Waste Pickers Demand the Treaty Include a Just Transition


Punta del Este, Uruguay– The formation of a Group of Friends of Waste Pickers was announced today at the negotiations towards a global plastics treaty. This historic moment marks unprecedented recognition of the rights, skills, and importance of the informal waste sector; never before have countries formally committed to advocate on behalf of waste pickers in the context of international negotiations. The Group is a voluntary body made up of representatives of member states from around the world  to ensure waste pickers voices are heard in the Plastic Treaty negotiations. 

The announcement comes at the outset of the first international negotiations committee (INC-1) meeting to establish the text of the Global Plastics Treaty, which will be the first legally binding treaty to address plastic pollution, from extraction to disposal. The inclusion of waste pickers in the negotiations signals that countries are acknowledging the pivotal role that waste pickers play in creating solutions to the plastic crisis, and should therefore be recognized as key stakeholders in the treaty process. 

Between 12.6 & 56 million people work in the informal recycling sector, and in many places their efforts account for almost all of the materials recycled in their municipalities. Despite this, waste pickers often go unrecognized and/or compensated by their local governments, and work in undignified conditions.  In Latin America and the Caribbean, for example, it is estimated that the informal sector provides 50-90% of the recyclable materials that are used by local industry or exported, yet only receives 5% of the profits.

The core demand of waste picker groups is to develop a just transition plan, which must include adequate compensation for services, opportunities for self employment, a key role in the plastic value chain, entrepreneurship, and a role in the creation and implementation of policies to end the plastic crisis at a local and international level.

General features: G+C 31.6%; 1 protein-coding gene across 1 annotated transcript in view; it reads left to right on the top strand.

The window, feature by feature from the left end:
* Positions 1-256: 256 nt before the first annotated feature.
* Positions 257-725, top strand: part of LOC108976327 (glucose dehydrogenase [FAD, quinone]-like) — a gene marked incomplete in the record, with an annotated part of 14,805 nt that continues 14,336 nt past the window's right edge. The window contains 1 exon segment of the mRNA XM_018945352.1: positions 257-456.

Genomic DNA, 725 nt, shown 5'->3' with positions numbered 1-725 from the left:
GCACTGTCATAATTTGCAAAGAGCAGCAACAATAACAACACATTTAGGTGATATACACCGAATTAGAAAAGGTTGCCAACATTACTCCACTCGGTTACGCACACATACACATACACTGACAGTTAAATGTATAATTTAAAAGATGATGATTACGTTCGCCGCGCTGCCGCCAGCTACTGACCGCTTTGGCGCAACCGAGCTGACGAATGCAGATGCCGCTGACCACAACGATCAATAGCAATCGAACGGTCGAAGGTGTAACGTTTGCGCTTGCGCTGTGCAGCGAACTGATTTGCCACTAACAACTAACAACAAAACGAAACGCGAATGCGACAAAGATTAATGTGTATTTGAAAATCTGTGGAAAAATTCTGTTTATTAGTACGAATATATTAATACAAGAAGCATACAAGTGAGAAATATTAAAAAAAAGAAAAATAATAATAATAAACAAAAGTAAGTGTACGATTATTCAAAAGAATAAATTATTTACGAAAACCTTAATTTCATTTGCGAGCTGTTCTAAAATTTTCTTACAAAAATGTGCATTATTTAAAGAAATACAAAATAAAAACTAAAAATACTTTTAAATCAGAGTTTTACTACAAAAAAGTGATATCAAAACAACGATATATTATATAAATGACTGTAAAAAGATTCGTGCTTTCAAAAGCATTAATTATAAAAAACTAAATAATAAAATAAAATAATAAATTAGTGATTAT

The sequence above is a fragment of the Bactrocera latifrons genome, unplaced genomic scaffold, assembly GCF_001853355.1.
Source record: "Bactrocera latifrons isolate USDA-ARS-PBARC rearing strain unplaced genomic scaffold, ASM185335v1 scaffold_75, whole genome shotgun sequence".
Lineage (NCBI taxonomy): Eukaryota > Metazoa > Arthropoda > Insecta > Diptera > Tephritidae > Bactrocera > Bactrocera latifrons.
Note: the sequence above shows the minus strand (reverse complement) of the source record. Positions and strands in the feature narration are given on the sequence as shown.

Soledad Mella, President of the  National Association of Waste Pickers Chile (ANARCH), Communications secretary RedLacre: 

“It is historic to see more than 19 countries aligning with the International Alliance of Waste Pickers with delegates who can politically influence decisions, guaranteeing the participation of waste pickers in the negotiation. Now, the biggest challenge is that the process is truly binding and that they take into account our demand, which is a just transition that guarantees the participation of waste pickers in the entire recycling chain and in every negotiation, and that the laws that will be implemented see waste pickers as a fundamental part of the recycling chain”.

Adja  Mame Seyni Paye Diop – Vice President of the Waste Pickers from Senegal: 

“What I expect from this treaty and this meeting is that people take our jobs into account. For me a just transition is having  alternative jobs to support our families when it comes time to close dump sites.”

Waste picker groups demand: 

  • A definition of Just Transition and a description of waste pickers in the
  • draft text for the negotiations.
  • A negotiating cluster dedicated to Just Transition.
  • The commissioning of a report highlighting the contribution of waste pickers in recycling and reducing plastic pollution, where waste pickers will provide input.
  • Financial support to attend international negotiations.

Press contacts:

Camila Aguilera, Communications GAIA Latin America

camila@no-burn.org | +56951111599

Claire Arkin, Global Communications Lead

claire@no-burn.org | +1 973 444 4869

Note to Editor: For more information on waste picker justice in the Global Plastics Treaty negotiations, please visit our webpage, https://www.no-burn.org/unea-plastics-treaty/.


GAIA is a worldwide alliance of more than 1000 grassroots groups, non-governmental organizations, and individuals in 92 countries. With our work we aim to catalyze a global shift towards environmental justice by strengthening grassroots social movements that advance solutions to waste and pollution. We envision a just, zero waste world built on respect for ecological limits and community rights, where people are free from the burden of toxic pollution, and resources are sustainably conserved, not burned or dumped.